Texas is known to be one of the windiest states in the United States. Even Lubbock-born singer, Butch Hancock, called West Texas “the wind’s dominion” in one of his songs. The wind in parts of Texas has been known to test the patience of Texans and even lead to “prairie madness” during pioneer times. But what makes Texas so windy compared to the other states in the U.S.?
Texas is so windy primarily because of its location and topography. Seasonal changes and the global phenomenon of jet streams also affect the wind direction and intensity in Texas. Northern and western Texas are more susceptible to strong winds, and the windiest time of year for Texans is April.
Texas Is So Windy Because Of Its Location
Given its location in the United States, Texas is caught between the cold air masses from the north and warm, tropical air masses from the south. The two air masses tend to converge over Texas and surrounding states, resulting in an imbalance in air pressure. The closer the imbalanced air masses, the windier it gets.
The windiness starts around winter, as the various air masses form and move over the Rocky Mountains. The imbalance in air pressure lends itself to the following:
- Increased wind speeds,
- Increased gusting, and
- North Texas tornadoes and twisters are prevalent from April to June.
The Topography Of Texas Lends Itself To Strong Winds
Texas is also windy because of its topography. The Texas Panhandle is particularly windy because of the westerly wind that blows over the Rocky Mountains to the high plains. The constant low-pressure system on the eastern side of the Rocky Mountains causes an imbalance in air pressure.
The imbalance in air pressure causes strong westerly and southwesterly winds across the treeless plains. The wind speeds can reach 50 miles per hour or higher during winter and spring. Despite the wind, the skies are often clear, and the temperatures warm. The air is usually filled with dust, and it is common to see tumbleweeds blowing across the plains.
The topography of Texas lends itself to channeling unchallenged winds and creating an imbalance in pressure systems. Amarillo, one of the windiest parts of Texas, is a good example.
Amarillo, Tx, Topography Facts
- Amarillo has flat plains about 3,700 ft above sea level.
- The Canadian River runs eastward through the plains. Its bed is 800 ft lower than the plains in some areas.
- The Palo Duro Canyon in Amarillo is about 1,000 ft deep.
- To the east are treeless grasslands sloping downwards.
- In the grasslands are many shallow and dry Playa lakes.
- To the west and northwest of Amarillo, the terrain rises gradually.
Texas Wind And The “Jet Stream” Influence
The “Jet Stream” is a global phenomenon that affects Texas wind speeds – specifically during the springtime. Jet streams are thin bands of strong winds in the upper parts of the atmosphere. In winter, a jet stream moves south from Canada. The strong winds in the jet stream move from west to east.
The dry southwesterly winds from Mexico and the cold fronts from the north create an imbalance in air pressure over Texas. This results in volatile weather patterns and strong winds that change direction. These “pressure gradients” can be attributed to the jet stream.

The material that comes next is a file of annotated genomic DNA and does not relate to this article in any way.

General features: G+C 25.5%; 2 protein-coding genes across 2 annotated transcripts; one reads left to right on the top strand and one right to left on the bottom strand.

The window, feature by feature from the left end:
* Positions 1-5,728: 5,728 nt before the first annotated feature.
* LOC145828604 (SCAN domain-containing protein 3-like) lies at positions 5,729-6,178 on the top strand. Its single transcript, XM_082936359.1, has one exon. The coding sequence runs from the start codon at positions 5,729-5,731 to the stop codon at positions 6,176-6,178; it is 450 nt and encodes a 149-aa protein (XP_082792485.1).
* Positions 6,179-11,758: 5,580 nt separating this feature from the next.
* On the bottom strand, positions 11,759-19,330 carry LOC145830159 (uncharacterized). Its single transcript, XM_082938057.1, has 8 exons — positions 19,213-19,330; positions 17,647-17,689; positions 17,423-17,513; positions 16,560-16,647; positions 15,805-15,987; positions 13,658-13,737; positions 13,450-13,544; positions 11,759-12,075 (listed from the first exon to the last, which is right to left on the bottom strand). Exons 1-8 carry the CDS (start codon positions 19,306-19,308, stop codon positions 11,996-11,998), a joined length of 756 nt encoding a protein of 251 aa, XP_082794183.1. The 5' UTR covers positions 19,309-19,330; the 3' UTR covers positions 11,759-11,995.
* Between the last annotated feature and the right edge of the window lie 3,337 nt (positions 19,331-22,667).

The jet stream’s strength and location are affected by the following:
- Terrain. Places near mountains experience stronger gusts as the wind blows down the mountain. Additionally, areas with fewer trees experience higher winds as trees act as a windbreak.
- Warm ocean waters. For example, during “El Niño,” the warm Pacific Ocean waters caused a southerly jet stream and a windier spring.
Seasonal Air Pressure Systems Over Texas
The seasonal changes in the air temperatures in the different hemispheres also cause an imbalance in atmospheric pressures. The wind will blow from the high-pressure system to a low-pressure system to create a balance in atmospheric pressure.
Cold fronts in the winter increase the likelihood of strong winds in Texas. In these cases, the wind can reach average speeds of over 40 miles per hour. In contrast, August – the official last month of summer – is the least windy month in Texas.
Texas Is Very Windy In Spring
Combined with its location and topography, the changing seasonal air masses that converge over Texas increase the average wind speeds. The most prevalent time for increased winds in Texas is during the meteorological season of spring.
So, Texas usually experiences increased average wind speeds during March, April, and May. This is because the northern hemisphere is transitioning from winter to spring, while the southern hemisphere is moving from summer to fall.
The Windiest Time In Texas
For over 8 months of the year, Texas has an average wind speed of more than 9.9 miles per hour. This period extends from October to June. However, April is usually the windiest month of the year. For example, Texas City’s average hourly wind speed is 11.6 miles per hour.
Below is a table comparing the number of windy days in Dallas during April over the last few years. Unofficially, meteorologists define a “windy day” as having winds averaging over 30 miles per hour.
|Number of “Windy” Days in April in Dallas|
|Year||Number of Days where wind exceeded 30mph||Maximum gust speed recorded|
|* Stats recorded on April 21st, 2022|
Texas Winds FAQs
Is Texas Becoming Windier?
April 2022 saw an increase in windy and gusty days. It’s the windiest April Texas has had in 59 years. The average wind speed in April 1963 averaged 15.7 miles per hour.
Which Texas City Is The Windiest?
Based on a minimum of 20 years of data, Amarillo is the windiest city in Texas. It is the fourth windiest city in the United States. The annual average wind speed in Amarillo is 13.6 miles per hour. The strongest gusts recorded in Amarillo were 84 miles per hour on May 15th, 1949.